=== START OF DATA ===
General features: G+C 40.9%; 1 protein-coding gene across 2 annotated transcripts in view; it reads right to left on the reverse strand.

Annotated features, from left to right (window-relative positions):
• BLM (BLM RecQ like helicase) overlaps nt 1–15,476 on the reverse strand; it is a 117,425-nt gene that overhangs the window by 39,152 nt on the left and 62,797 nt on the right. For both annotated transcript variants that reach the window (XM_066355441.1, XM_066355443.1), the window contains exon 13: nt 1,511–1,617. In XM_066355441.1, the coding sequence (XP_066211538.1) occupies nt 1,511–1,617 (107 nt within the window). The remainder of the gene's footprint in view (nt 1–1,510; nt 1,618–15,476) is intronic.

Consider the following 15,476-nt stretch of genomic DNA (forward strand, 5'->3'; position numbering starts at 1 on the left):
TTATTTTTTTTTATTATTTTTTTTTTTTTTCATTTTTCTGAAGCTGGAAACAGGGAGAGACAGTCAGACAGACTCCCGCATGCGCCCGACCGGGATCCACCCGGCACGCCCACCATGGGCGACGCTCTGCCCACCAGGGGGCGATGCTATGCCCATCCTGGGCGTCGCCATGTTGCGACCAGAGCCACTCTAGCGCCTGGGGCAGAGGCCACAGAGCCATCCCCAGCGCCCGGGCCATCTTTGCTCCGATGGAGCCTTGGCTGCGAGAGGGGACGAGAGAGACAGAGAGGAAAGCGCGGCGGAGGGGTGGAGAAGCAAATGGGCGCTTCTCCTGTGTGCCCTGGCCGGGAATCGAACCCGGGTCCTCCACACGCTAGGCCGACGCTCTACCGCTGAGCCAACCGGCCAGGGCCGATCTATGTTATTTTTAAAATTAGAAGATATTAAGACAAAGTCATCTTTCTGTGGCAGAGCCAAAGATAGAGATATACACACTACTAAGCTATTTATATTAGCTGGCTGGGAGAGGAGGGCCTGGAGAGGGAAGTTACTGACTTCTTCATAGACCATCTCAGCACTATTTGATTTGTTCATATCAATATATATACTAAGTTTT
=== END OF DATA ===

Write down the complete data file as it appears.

General features: G+C 40.9%; 1 protein-coding gene across 2 annotated transcripts in view; it reads right to left on the reverse strand.

Annotated features, from left to right (window-relative positions):
• BLM (BLM RecQ like helicase) overlaps nt 1–15,476 on the reverse strand; it is a 117,425-nt gene that overhangs the window by 39,152 nt on the left and 62,797 nt on the right. For both annotated transcript variants that reach the window (XM_066355441.1, XM_066355443.1), the window contains exon 13: nt 1,511–1,617. In XM_066355441.1, the coding sequence (XP_066211538.1) occupies nt 1,511–1,617 (107 nt within the window). The remainder of the gene's footprint in view (nt 1–1,510; nt 1,618–15,476) is intronic.

Consider the following 15,476-nt stretch of genomic DNA (forward strand, 5'->3'; position numbering starts at 1 on the left):
TTATTTTTTTTTATTATTTTTTTTTTTTTTCATTTTTCTGAAGCTGGAAACAGGGAGAGACAGTCAGACAGACTCCCGCATGCGCCCGACCGGGATCCACCCGGCACGCCCACCATGGGCGACGCTCTGCCCACCAGGGGGCGATGCTATGCCCATCCTGGGCGTCGCCATGTTGCGACCAGAGCCACTCTAGCGCCTGGGGCAGAGGCCACAGAGCCATCCCCAGCGCCCGGGCCATCTTTGCTCCGATGGAGCCTTGGCTGCGAGAGGGGACGAGAGAGACAGAGAGGAAAGCGCGGCGGAGGGGTGGAGAAGCAAATGGGCGCTTCTCCTGTGTGCCCTGGCCGGGAATCGAACCCGGGTCCTCCACACGCTAGGCCGACGCTCTACCGCTGAGCCAACCGGCCAGGGCCGATCTATGTTATTTTTAAAATTAGAAGATATTAAGACAAAGTCATCTTTCTGTGGCAGAGCCAAAGATAGAGATATACACACTACTAAGCTATTTATATTAGCTGGCTGGGAGAGGAGGGCCTGGAGAGGGAAGTTACTGACTTCTTCATAGACCATCTCAGCACTATTTGATTTGTTCATATCAATATATATACTAAGTTTT